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Spenser Heaps, Deseret News
Utah Valley Wolverines coach Mark Pope disputes an offensive foul charge during the game against the Utah Utes at the Huntsman Center in Salt Lake City on Tuesday, Dec. 6, 2016.

SALT LAKE CITY — Arranging back-to-back road games at Kentucky and Duke is a gigantic scheduling coup for Utah Valley University’s men’s basketball team.

Or not.

“Honestly,” says UVU coach Mark Pope, “it’s not that hard. Nobody wants to go play there. I don’t think Kentucky has lost a home opener there since before Moses.”

Friday the Wolverines play the No. 5-ranked Wildcats, followed by a Saturday game at No. 1 Duke.

What, the Golden State Warriors were unavailable?

Between them, the aristocratic programs have been to 33 Final Fours.

Rupp Arena and Cameron Indoor Stadium are as accommodating to outsiders as North Korea.

“It takes a pretty immature or un-savvy coach to want to take that on,” says Pope.

That’s him, Mr. Head-in-the-Clouds. Or maybe it takes a coach with a bold and brilliant plan, i.e. give his team a taste, in hopes it will pay dividends in March. While many coaches schedule as little non-conference trouble as possible, Pope believes small teams benefit from taking on giants and taking their lumps.

“I think we want to stay in that realm,” he says.

Pope is unapologetic about his goal to win the Western Athletic Conference tournament and advance to the NCAA tourney. Last year his team got as far as the semifinals before losing in overtime to Cal State Bakersfield. New Mexico State claimed the automatic berth.

Duke fans cheer prior to the team's game against North Carolina in Durham, N.C., Thursday, Feb. 9, 2017. | Gerry Broome, Associated Press

Thinking big isn’t unusual at the Orem campus. Five years ago, UVU was playing in a far-flung, nondescript conference — the Great West — that has since been disbanded. Pope’s thinking is that if the Wolverines do make the NCAA Tournament, they’ll be a 15 or 16 seed and playing someone like Kentucky or Duke, anyway.

Why not get a sneak peek in November?

“I like the idea of going there and seeing how far we have to go in five months, and finding out what it takes to get there,” he says.

Pope knows all about what it takes. He played two years at Washington before transferring to Kentucky, where he was on the 1996 national championship team. After that came a seven-year career in the NBA, with stops at Indiana, Milwaukee and Denver. Although he has run with the big dogs, Pope likes his place and his players.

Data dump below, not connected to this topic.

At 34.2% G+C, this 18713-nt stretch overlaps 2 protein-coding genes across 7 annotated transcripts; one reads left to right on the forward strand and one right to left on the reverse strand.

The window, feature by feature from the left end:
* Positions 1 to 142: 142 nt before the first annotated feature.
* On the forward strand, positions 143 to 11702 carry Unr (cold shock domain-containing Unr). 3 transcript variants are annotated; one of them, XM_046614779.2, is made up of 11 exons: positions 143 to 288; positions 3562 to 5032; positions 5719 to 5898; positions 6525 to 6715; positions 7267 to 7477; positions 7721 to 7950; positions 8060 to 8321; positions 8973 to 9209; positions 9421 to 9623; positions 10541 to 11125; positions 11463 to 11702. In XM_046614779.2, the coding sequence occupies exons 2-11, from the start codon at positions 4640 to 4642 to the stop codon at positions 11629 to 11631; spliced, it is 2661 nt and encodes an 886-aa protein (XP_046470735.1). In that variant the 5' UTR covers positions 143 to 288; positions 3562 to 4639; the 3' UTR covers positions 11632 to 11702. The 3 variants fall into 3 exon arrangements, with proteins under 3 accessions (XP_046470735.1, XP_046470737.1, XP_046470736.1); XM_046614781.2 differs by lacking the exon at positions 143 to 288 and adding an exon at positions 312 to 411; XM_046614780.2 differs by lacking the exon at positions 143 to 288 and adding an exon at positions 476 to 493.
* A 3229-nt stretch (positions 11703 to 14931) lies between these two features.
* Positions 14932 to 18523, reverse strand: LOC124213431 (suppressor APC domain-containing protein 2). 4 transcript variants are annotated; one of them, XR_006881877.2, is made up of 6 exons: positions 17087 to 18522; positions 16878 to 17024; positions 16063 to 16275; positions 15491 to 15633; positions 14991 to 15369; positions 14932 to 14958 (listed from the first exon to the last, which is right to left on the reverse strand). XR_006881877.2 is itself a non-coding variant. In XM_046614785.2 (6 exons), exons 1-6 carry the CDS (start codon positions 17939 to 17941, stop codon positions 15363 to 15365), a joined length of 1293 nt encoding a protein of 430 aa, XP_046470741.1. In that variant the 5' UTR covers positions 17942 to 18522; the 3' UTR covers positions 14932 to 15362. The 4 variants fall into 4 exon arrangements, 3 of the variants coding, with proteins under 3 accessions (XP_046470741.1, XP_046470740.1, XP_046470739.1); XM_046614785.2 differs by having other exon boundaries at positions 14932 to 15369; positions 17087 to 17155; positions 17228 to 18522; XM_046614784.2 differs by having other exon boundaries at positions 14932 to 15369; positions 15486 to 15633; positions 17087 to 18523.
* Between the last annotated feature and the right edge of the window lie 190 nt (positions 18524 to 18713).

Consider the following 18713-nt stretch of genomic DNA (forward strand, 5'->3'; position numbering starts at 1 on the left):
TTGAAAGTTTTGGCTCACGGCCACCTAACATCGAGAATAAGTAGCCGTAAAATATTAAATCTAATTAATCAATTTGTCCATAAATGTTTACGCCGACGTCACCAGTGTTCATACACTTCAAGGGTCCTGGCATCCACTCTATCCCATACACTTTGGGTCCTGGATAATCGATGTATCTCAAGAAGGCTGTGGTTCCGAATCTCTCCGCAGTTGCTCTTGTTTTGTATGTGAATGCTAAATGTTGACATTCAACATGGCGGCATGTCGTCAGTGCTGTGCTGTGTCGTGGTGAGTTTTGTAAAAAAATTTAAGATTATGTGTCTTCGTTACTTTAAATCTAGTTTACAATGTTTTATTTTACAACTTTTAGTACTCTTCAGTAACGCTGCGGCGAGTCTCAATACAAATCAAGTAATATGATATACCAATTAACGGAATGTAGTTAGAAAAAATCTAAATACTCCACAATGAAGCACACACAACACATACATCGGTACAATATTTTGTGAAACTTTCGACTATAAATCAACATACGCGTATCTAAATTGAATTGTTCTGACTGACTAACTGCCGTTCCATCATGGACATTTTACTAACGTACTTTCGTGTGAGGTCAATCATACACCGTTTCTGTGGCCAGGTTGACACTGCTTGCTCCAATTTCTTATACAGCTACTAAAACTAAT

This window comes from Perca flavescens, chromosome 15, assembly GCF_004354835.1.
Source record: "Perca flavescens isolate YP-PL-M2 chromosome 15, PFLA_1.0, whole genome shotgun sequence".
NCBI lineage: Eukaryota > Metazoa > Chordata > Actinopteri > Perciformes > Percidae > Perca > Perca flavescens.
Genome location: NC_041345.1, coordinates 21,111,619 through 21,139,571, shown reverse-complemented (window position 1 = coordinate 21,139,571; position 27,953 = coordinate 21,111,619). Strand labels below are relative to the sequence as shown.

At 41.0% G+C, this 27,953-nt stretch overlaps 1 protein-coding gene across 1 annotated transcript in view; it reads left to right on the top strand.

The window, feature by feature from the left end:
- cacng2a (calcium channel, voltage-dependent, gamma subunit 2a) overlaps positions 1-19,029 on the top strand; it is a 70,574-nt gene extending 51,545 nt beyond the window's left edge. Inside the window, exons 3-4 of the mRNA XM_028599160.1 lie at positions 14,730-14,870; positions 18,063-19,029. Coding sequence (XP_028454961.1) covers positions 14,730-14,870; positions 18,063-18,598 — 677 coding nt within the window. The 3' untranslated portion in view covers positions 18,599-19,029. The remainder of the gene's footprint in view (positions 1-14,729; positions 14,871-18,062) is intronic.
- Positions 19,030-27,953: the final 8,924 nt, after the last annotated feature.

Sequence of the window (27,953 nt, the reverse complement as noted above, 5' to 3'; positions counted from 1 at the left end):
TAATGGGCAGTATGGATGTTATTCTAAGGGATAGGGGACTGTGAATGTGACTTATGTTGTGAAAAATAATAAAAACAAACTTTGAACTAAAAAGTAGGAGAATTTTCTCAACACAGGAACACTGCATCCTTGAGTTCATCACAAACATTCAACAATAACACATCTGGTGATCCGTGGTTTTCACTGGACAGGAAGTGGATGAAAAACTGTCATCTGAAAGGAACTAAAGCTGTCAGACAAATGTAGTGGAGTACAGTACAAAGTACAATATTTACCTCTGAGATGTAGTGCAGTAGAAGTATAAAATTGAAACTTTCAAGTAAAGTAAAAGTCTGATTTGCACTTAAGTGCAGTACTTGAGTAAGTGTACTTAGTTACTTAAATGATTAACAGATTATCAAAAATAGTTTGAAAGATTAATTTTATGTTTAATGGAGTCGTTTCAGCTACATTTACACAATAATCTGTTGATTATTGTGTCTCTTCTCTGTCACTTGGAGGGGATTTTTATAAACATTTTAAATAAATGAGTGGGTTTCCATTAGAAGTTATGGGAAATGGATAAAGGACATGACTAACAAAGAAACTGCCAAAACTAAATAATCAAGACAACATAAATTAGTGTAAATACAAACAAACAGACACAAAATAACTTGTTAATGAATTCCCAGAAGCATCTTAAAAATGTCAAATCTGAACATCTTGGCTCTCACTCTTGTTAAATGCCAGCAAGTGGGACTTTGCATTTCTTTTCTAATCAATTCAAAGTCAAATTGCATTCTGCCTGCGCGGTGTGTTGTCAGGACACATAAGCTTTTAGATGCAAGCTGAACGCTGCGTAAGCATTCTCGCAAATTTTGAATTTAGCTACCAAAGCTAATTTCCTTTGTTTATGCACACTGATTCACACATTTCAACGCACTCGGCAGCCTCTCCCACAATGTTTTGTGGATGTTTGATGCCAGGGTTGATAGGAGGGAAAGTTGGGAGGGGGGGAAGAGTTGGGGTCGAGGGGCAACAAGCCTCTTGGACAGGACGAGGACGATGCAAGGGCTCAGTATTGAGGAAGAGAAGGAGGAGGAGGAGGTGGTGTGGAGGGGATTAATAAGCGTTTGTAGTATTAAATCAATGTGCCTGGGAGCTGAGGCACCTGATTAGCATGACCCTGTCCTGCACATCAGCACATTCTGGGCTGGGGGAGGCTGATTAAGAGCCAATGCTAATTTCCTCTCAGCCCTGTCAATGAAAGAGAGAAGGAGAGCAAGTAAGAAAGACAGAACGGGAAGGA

“None of them,” he says, “has taken a straight line into a college basketball career, where everything went right.”

Thirteen of 16 players listed on this year’s roster started at other schools, including BYU, Oklahoma, Utah and Xavier.

“My team is made up of guys that have had hard times, suffered through failure, made poor decisions, or were maybe mistreated or undervalued,” Pope says.

But that’s why he has confidence his team will survive, whatever the outcome this week.

“Does that mean I’m not scared? No. I’m terrified,” he says.

In Pope’s first season at UVU, the Wolverines went 12-18. One of the losses was a 30-point humiliation at Louisville. They also lost by 31 at BYU and 26 at Utah State. But last year they improved to 17-17. A 23-point loss to No. 14 Gonzaga gave way to encouraging seven-point losses to Utah and Washington State. Meanwhile, they pulled off a historic 13-point win at BYU.

If Pope sounds like a standard motivational speaker, it’s understandable. That’s part of a coach’s job. But he also speaks honestly. He says there’s “a hundred percent chance” his team could get trampled beyond recovery against the Blue Devils and Wildcats.

“I don’t know how much of a payoff we’ll see this weekend,” he says. “And I don’t really care. It helps us get where we want to go. And where we want to go is to play these teams in March.”

That’s a prospect that’s keeping him up at night.

And he’s loving it.

“I can take this, man,” he says, his voice rising. “The fact I can’t sleep any more for the next five months, I dig it, actually — the fact that I’m terrified.”

This is why smaller college basketball exists. Dream big. Live large. Get scared. Enjoy the ride.